Seven things that will get you arrested in Saudi Arabia
Majid al-Mohandis was performing at a festival in the western city of Taif “when the woman darted on to the stage”, reports the BBC.
Videos posted online showed her holding on to Mohandis while security staff tried to pull her off him.
The incident “is unusual in the deeply conservative country, which has only just started letting women attend events such as music concerts and sports matches”, says The Independent.
The deeply conservative country has a whole host of strict rules and laws – here are some of the more obscure things you can be arrested for:
The popular dance craze that swept the globe in 2017 is prohibited as it may be considered as a reference to drugs and drug use.
A Saudi singer who was captured on video performing the move was recently arrested and the Saudi Arabian government has even released a poster warning young people of the dangers of participating in the craze.
A Saudi man was executed in 2012 on charges of “witchcraft and sorcery”.
“No details were given about what he was found guilty of beyond the charges of witchcraft and sorcery, but he did also admit to adultery – another criminal offence in Saudi Arabia”, says the BBC.
In 2015, a 74-year-old British man was put in prison for more than a year for possessing homemade wine.
His family was worried he’d be subjected to public lashings, a traditional form of punishment in Saudi Arabia but he was eventually freed and returned to the UK after an online campaign.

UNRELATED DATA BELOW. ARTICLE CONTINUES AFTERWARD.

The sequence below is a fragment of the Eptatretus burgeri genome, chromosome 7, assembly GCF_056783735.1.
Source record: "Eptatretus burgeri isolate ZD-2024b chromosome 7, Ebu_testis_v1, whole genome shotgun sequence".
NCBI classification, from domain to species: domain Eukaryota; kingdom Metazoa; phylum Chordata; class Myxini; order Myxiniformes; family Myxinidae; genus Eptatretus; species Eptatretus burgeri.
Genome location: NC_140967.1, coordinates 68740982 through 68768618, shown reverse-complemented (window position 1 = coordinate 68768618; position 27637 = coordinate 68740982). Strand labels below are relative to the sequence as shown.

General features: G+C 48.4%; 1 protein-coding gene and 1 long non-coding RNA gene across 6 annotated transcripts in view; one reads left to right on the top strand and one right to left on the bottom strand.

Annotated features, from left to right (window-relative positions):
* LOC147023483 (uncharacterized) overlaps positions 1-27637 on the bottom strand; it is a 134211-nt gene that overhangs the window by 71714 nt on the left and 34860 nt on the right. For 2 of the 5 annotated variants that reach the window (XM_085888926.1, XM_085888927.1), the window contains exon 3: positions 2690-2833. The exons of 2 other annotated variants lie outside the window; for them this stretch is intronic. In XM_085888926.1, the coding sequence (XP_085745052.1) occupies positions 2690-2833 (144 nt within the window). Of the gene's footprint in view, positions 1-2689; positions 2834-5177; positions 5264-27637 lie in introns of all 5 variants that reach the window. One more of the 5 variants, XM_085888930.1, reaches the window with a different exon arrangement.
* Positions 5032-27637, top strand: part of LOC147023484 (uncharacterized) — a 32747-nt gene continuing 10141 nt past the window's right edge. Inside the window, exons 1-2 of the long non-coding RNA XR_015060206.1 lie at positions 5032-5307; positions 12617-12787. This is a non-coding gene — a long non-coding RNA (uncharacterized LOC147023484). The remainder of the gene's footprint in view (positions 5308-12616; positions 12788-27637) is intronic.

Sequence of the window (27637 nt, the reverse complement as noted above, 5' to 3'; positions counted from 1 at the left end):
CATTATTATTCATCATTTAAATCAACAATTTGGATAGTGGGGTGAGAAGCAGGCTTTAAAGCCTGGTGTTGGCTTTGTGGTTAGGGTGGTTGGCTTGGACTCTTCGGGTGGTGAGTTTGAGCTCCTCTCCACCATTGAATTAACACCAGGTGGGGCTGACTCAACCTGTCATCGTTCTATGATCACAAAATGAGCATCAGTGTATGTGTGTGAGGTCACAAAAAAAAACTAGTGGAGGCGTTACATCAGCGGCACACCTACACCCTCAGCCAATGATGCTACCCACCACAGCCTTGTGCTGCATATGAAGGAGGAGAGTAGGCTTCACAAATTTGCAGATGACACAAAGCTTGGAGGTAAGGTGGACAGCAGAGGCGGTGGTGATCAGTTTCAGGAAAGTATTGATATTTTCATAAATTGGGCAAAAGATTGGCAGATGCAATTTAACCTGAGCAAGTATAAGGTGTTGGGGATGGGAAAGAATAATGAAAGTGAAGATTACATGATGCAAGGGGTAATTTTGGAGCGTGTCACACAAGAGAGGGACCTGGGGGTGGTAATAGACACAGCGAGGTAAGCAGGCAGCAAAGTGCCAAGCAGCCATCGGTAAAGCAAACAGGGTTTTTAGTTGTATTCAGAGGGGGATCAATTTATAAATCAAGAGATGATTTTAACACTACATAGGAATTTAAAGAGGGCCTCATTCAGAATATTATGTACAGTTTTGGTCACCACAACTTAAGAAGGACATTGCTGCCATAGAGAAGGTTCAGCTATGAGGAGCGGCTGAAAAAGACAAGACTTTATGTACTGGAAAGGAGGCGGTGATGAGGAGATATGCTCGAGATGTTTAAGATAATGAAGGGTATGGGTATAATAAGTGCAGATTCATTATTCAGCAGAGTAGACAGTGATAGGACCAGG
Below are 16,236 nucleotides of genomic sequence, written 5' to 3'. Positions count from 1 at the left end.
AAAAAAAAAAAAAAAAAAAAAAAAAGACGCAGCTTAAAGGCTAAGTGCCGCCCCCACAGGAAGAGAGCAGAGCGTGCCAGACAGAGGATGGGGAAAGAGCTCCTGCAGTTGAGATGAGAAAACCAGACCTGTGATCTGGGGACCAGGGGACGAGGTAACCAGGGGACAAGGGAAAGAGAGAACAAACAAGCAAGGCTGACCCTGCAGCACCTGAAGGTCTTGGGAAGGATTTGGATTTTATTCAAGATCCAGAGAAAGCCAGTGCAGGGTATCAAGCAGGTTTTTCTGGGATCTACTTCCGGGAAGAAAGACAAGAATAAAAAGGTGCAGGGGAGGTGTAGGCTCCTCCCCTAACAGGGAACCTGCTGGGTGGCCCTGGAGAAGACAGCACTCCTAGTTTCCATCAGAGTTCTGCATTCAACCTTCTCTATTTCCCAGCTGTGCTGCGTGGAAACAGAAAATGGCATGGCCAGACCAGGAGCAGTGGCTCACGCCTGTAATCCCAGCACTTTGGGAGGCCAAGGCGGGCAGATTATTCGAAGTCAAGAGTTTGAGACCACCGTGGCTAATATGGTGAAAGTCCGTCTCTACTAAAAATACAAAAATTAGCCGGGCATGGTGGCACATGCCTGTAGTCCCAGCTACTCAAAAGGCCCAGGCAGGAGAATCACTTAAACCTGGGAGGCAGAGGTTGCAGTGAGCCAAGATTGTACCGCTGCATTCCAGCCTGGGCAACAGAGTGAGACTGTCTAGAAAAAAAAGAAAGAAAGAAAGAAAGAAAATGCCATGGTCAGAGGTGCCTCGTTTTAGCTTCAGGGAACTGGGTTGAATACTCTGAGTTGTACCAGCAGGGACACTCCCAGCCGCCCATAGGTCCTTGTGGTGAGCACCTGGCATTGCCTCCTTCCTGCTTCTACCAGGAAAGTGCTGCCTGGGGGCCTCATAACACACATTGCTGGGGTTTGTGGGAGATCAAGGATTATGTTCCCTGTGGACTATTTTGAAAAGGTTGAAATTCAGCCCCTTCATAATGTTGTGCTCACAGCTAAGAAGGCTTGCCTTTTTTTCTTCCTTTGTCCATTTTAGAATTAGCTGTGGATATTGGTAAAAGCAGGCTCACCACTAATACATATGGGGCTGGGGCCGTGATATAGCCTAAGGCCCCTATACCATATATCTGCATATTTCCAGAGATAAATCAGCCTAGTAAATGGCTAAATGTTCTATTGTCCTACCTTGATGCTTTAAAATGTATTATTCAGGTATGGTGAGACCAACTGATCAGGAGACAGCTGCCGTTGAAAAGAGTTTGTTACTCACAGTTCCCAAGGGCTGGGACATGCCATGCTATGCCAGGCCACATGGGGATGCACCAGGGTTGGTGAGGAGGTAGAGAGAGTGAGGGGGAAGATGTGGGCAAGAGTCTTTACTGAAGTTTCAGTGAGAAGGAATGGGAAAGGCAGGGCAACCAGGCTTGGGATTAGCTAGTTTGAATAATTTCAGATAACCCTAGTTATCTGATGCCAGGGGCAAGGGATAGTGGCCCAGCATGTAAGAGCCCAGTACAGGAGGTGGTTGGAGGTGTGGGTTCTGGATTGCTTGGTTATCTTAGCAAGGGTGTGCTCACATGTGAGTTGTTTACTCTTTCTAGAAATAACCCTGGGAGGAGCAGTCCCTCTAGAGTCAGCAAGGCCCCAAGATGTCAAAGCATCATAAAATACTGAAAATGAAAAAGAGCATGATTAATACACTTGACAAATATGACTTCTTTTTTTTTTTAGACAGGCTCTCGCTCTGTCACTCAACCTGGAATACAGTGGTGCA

Eating in the family section of restaurants if you’re on your own
Saudi laws state single men must eat in the men’s only section of the restaurant. Some restaurants “might allow women to eat by themselves in the family section, although this is mostly frowned upon”, says the travel website Expat Women. Most restaurants will only serve food to women ordering alone as take-away and not allow them to eat it by themselves in the restaurant.
Celebrating your birthday
Officially, celebrating religious or your own birthdays is banned in Saudi Arabia. The ban on birthdays “is in line with the strict interpretation of Islam followed by the conservative Wahhabi sect adhered to in the kingdom”, says the LA Times. All Christian and even most Muslim feasts are also prohibited because they are considered alien customs the Saudi clerics don’t sanction.
Homosexual acts, extra-marital sexual relations and being transgender are illegal and can be subject to severe penalties. The British government states that “transgender people travelling to Saudi Arabia are likely to face significant difficulties and risks if this is discovered by the authorities”.
Taking pictures of buildings or people
It is strictly forbidden from taking pictures of buildings or palaces while in the country. The Saudi Gazette, a leading English-language newspaper in Saudi Arabia, recently reported on the repercussions of street photography in the country. “Taking pictures as a hobby can lead you straight to prison if you violate the cybercrime law and post the picture online,” the paper writes.
It cites Article 3 of the 2007 cybercrime law, which says that anyone who takes a photo that violates someone’s privacy rights and then posts the photo to social media should be punished with one year in jail or a fine of up to 500,000 Saudi Riyals (£100,000).